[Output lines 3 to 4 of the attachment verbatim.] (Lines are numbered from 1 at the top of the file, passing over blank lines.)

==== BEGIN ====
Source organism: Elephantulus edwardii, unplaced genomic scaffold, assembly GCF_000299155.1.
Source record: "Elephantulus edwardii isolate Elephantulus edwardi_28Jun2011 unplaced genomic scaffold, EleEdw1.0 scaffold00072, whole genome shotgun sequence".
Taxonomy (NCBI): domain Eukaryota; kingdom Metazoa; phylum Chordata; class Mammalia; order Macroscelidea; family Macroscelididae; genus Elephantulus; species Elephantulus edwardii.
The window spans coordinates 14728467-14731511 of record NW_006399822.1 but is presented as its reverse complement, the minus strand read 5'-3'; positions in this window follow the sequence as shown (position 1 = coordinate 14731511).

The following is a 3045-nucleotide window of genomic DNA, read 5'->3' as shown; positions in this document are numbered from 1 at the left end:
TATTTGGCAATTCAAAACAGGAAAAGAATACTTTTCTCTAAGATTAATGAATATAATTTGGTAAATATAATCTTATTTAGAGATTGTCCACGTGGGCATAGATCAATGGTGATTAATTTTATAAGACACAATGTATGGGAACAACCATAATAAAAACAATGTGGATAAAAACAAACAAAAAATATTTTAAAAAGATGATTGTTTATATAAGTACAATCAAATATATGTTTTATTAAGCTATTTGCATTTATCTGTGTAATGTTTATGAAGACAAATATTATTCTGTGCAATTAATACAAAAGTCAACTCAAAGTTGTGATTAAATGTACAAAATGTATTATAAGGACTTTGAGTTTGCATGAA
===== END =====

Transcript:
Taxonomy (NCBI): domain Eukaryota; kingdom Metazoa; phylum Chordata; class Mammalia; order Macroscelidea; family Macroscelididae; genus Elephantulus; species Elephantulus edwardii.
The window spans coordinates 14728467-14731511 of record NW_006399822.1 but is presented as its reverse complement, the minus strand read 5'-3'; positions in this window follow the sequence as shown (position 1 = coordinate 14731511).